Examining changes in participation in recreational fisheries in England and Wales.

Author: 
Aprahamian, M.W., Hickley, P., Shields, B.A. and Mawle, G.
Date: 
2010
Journal: 
Fisheries Management and Ecology, 17(2), 93-105.
Publisher: 
Wiley Online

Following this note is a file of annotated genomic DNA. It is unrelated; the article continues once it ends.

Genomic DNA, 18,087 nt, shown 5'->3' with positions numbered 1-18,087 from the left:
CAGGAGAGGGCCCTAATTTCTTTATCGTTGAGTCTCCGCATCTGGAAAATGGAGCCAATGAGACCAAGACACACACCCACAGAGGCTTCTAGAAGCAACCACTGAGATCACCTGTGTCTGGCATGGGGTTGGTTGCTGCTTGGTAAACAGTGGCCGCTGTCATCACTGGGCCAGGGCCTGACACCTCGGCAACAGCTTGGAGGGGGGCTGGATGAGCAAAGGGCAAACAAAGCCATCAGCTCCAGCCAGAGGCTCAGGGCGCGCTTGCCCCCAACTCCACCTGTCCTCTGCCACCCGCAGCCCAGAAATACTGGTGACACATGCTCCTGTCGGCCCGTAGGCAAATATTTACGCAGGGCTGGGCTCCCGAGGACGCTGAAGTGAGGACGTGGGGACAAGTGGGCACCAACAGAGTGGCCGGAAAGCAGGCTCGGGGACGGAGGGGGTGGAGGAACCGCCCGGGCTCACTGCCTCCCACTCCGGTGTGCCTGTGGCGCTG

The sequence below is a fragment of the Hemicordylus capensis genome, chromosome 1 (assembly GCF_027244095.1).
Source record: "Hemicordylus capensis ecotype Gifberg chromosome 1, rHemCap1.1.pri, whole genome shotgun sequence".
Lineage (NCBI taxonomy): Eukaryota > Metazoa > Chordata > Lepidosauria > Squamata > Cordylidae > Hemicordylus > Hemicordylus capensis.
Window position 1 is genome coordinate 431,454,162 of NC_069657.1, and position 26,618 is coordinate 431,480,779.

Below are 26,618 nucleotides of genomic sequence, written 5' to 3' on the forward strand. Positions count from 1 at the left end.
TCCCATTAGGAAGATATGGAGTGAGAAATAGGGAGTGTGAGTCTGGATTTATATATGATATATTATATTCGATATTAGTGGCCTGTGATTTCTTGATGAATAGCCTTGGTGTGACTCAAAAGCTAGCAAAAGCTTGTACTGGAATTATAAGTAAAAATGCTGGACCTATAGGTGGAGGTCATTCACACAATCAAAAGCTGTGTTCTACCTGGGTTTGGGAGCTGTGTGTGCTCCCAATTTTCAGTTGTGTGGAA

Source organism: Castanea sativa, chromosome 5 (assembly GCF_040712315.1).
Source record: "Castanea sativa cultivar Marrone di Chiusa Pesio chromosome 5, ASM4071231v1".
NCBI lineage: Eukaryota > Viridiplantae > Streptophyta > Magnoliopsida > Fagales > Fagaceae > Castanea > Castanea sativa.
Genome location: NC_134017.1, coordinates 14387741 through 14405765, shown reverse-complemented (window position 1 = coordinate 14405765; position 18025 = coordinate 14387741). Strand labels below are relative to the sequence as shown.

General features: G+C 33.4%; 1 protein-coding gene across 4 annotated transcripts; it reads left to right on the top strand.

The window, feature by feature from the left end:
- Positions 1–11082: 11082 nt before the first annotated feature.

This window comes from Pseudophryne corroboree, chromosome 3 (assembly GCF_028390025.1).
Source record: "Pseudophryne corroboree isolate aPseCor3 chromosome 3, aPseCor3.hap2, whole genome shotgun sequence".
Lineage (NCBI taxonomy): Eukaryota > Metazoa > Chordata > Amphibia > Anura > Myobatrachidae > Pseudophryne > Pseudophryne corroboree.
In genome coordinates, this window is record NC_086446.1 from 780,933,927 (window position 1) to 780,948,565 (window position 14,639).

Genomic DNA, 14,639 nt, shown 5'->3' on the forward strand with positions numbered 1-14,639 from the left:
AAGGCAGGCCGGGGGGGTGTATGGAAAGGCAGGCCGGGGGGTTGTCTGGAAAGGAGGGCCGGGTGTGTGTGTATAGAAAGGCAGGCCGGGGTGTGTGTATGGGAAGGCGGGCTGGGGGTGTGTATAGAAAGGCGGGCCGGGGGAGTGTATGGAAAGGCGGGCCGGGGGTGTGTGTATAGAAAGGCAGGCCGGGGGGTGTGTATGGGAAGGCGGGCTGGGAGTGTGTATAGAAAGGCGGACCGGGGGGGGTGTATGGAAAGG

Inland fisheries in England and Wales have high economic and social values. Managing participation to maximise fishery performance is key to maintaining this status. The capital value of fishing rights for migratory salmonid fisheries is €165 million. Coarse fisheries contribute €1030 million to the economy. The central tenet to increasing participation in recreational salmonid fisheries is that an increase in stock size will result in more anglers accessing the fishery. This was examined for salmon on the rivers Usk and Lune where exploitation restrictions increased the number of salmon available to anglers. On the River Lune, the number of salmon available post-intervention increased by 66%. There was no significant increase in catch while the number of anglers decreased by 16.3%. On the River Usk, the closure of the net fishery potentially resulted in an additional ∼1200 salmon being available. Following closure, there was no significant change in rod catch or in the number of anglers. Increased participation is dependent less upon stock manipulation for coarse fisheries and more upon facilitating the activity. In recent years, urban fishery development programmes have provided improved access to local fishing opportunity. Also, new anglers have been targeted through campaigns such as Get Hooked on Fishing and the Scout Angler Badge.

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